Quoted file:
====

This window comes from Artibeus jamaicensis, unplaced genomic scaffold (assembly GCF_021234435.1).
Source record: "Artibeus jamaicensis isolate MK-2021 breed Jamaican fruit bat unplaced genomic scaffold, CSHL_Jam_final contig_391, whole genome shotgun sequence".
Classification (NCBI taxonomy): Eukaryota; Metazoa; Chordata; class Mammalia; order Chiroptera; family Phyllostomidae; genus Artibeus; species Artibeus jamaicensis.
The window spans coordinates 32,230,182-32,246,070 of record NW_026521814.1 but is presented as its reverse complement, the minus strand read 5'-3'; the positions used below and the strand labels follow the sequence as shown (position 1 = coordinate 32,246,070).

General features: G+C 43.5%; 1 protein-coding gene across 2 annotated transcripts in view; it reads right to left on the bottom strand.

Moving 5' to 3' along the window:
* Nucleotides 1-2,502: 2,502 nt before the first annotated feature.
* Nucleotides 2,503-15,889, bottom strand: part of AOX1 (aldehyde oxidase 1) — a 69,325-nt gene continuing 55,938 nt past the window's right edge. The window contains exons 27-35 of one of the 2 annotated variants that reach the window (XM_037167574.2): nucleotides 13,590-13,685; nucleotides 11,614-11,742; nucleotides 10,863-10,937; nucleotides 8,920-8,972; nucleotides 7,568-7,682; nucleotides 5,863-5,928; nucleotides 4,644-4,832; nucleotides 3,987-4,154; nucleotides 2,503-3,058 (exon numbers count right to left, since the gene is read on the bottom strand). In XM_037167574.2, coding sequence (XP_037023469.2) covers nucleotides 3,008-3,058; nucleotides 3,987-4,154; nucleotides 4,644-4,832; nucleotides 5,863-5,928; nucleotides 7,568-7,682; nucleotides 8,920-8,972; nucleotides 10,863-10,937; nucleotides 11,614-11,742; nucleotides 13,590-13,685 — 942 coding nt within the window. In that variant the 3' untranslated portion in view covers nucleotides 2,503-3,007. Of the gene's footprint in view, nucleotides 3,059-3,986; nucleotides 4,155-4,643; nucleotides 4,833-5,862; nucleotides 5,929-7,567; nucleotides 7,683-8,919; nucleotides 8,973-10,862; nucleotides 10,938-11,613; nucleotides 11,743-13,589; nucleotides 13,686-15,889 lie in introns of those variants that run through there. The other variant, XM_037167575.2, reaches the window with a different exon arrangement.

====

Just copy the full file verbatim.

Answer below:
This window comes from Artibeus jamaicensis, unplaced genomic scaffold (assembly GCF_021234435.1).
Source record: "Artibeus jamaicensis isolate MK-2021 breed Jamaican fruit bat unplaced genomic scaffold, CSHL_Jam_final contig_391, whole genome shotgun sequence".
Classification (NCBI taxonomy): Eukaryota; Metazoa; Chordata; class Mammalia; order Chiroptera; family Phyllostomidae; genus Artibeus; species Artibeus jamaicensis.
The window spans coordinates 32,230,182-32,246,070 of record NW_026521814.1 but is presented as its reverse complement, the minus strand read 5'-3'; the positions used below and the strand labels follow the sequence as shown (position 1 = coordinate 32,246,070).

General features: G+C 43.5%; 1 protein-coding gene across 2 annotated transcripts in view; it reads right to left on the bottom strand.

Moving 5' to 3' along the window:
* Nucleotides 1-2,502: 2,502 nt before the first annotated feature.
* Nucleotides 2,503-15,889, bottom strand: part of AOX1 (aldehyde oxidase 1) — a 69,325-nt gene continuing 55,938 nt past the window's right edge. The window contains exons 27-35 of one of the 2 annotated variants that reach the window (XM_037167574.2): nucleotides 13,590-13,685; nucleotides 11,614-11,742; nucleotides 10,863-10,937; nucleotides 8,920-8,972; nucleotides 7,568-7,682; nucleotides 5,863-5,928; nucleotides 4,644-4,832; nucleotides 3,987-4,154; nucleotides 2,503-3,058 (exon numbers count right to left, since the gene is read on the bottom strand). In XM_037167574.2, coding sequence (XP_037023469.2) covers nucleotides 3,008-3,058; nucleotides 3,987-4,154; nucleotides 4,644-4,832; nucleotides 5,863-5,928; nucleotides 7,568-7,682; nucleotides 8,920-8,972; nucleotides 10,863-10,937; nucleotides 11,614-11,742; nucleotides 13,590-13,685 — 942 coding nt within the window. In that variant the 3' untranslated portion in view covers nucleotides 2,503-3,007. Of the gene's footprint in view, nucleotides 3,059-3,986; nucleotides 4,155-4,643; nucleotides 4,833-5,862; nucleotides 5,929-7,567; nucleotides 7,683-8,919; nucleotides 8,973-10,862; nucleotides 10,938-11,613; nucleotides 11,743-13,589; nucleotides 13,686-15,889 lie in introns of those variants that run through there. The other variant, XM_037167575.2, reaches the window with a different exon arrangement.